As high temperatures break records across the world, pet parents need to be mindful of potentially hazardous conditions when walking their dogs.
When outdoor temperatures reach 85 degrees Fahrenheit and remain elevated throughout the day, it is too hot to walk a dog safely without any precautions, according to the American Kennel Club.
"Pavement, like asphalt or artificial grass, can become incredibly hot and cause discomfort, blisters, and burn a dog's paw pads," Jerry Klein, chief veterinary officer for the AKC, said in a statement.
Data from the Journal of the American Medical Association shows that when the outdoor temperature hits 86 degrees, the asphalt registers a much hotter 135 degrees.
A good way to check if pavement is too hot for a dog’s paws is by placing the back of your hand on the surface for seven seconds, according to The Kennel Club. If it's too hot for your hand, it's too hot for your dog's paws.
But when it is too hot, what do you do?
Control what you can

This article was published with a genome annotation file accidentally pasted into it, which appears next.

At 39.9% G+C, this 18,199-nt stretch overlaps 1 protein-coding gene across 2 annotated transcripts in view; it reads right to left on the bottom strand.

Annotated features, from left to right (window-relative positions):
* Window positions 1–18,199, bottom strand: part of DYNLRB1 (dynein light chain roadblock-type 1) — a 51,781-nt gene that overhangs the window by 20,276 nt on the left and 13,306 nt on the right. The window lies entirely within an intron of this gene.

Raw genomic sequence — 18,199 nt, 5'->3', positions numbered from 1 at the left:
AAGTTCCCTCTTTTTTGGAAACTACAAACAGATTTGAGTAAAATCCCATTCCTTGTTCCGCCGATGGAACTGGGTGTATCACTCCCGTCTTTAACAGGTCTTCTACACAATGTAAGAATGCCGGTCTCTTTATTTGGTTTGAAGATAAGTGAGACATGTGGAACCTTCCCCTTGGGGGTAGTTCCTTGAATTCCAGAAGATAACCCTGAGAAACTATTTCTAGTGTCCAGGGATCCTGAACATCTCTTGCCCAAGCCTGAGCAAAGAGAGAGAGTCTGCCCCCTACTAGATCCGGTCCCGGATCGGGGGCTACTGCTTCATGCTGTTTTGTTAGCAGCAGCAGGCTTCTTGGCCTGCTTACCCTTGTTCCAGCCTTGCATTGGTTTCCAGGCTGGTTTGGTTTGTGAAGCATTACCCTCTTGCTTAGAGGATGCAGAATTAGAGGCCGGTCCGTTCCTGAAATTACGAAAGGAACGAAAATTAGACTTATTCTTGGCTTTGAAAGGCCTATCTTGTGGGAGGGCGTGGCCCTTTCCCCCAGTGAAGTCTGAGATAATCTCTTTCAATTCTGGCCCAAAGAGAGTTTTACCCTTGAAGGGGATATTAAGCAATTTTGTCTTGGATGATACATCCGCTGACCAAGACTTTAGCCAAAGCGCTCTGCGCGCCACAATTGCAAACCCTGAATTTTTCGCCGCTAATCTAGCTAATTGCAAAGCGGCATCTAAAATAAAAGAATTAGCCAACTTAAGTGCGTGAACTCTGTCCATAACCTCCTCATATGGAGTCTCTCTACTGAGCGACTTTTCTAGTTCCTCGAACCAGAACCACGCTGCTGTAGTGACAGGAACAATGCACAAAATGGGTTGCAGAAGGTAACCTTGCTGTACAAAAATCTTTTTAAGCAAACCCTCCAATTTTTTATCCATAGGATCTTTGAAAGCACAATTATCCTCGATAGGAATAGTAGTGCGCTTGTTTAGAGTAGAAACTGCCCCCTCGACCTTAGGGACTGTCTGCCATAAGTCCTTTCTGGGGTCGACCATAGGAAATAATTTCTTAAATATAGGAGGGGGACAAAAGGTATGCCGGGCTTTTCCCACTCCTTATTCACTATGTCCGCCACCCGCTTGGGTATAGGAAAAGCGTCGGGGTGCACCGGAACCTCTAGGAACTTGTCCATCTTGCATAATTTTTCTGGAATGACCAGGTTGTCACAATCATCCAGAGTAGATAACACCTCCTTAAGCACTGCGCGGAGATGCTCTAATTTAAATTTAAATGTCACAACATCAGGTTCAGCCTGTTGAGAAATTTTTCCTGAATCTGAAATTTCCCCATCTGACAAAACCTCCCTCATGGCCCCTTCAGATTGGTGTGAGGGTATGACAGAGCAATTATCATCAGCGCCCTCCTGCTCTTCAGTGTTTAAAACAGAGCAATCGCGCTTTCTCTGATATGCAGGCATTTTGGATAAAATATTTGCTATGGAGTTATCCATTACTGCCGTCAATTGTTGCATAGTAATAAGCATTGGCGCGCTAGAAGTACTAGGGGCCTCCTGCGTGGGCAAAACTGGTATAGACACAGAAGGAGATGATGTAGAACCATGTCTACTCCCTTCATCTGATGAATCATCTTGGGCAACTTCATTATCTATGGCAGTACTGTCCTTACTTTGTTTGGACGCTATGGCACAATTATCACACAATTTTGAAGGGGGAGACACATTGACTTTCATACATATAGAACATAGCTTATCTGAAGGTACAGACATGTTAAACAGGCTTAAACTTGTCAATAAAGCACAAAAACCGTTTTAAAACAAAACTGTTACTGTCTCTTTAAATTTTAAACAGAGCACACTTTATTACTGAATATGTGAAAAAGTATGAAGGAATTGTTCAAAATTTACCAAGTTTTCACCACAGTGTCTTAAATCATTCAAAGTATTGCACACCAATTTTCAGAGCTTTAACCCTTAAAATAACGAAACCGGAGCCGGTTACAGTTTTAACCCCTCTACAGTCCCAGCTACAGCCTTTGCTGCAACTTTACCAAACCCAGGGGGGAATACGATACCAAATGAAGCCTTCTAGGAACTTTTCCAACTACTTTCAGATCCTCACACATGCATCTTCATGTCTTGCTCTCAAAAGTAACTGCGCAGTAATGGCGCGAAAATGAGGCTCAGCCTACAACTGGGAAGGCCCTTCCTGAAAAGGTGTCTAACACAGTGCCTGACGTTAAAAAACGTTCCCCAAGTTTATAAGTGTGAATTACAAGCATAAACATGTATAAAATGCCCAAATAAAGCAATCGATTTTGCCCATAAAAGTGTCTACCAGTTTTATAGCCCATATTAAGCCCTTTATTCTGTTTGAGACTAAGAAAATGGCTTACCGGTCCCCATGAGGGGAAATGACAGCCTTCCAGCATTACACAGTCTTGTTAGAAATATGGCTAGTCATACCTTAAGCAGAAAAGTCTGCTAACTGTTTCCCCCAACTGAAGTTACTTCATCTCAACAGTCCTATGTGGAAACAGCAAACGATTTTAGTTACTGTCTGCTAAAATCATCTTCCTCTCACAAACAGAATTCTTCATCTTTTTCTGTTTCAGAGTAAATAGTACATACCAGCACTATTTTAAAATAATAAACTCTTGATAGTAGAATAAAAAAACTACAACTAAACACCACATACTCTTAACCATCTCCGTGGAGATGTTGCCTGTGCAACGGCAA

While it may seem obvious, avoid walks during the hottest times of day when possible. Walks earlier in the morning and in the evening offer cooler conditions. Choose shady areas and grass or soil over pavement or artificial grass.
If you’re worried about exercise during hot weather, plastic wading pools made for dogs are a great option. For adult pools, check out some canine life jackets.
Paw balms are typically used in the winter months to help protect dogs’ feet from cold weather and snowy conditions. But they can also benefit your pooch in hotter months as well. Moisturizing your pet’s paws daily will help prevent cracks, blisters, and burns. Balms also help provide a barrier between your dog’s feet and the ground. Some say thicker waxes on hot surfaces can create a sticky mess, so be sure to use a lighter balm that absorbs well.
Shoes and boots
While some pups may say these boots aren't made for walkin', dog boots and shoes offer the best protection for your dog's paw pads in the heat — if they will tolerate them. Train your dog to get comfortable in their kicks over time:
1. Get your dog comfortable with you handling his feet
2. Put one boot on and reward with a treat when your dog gets up and walks with it
3. Repeat that step by adding an additional boot until you make it to all four
4. Try going outside!
If your dog won't walk or is uncomfortable, revert to previous steps. This may take time! You can pause training for a week and try again.
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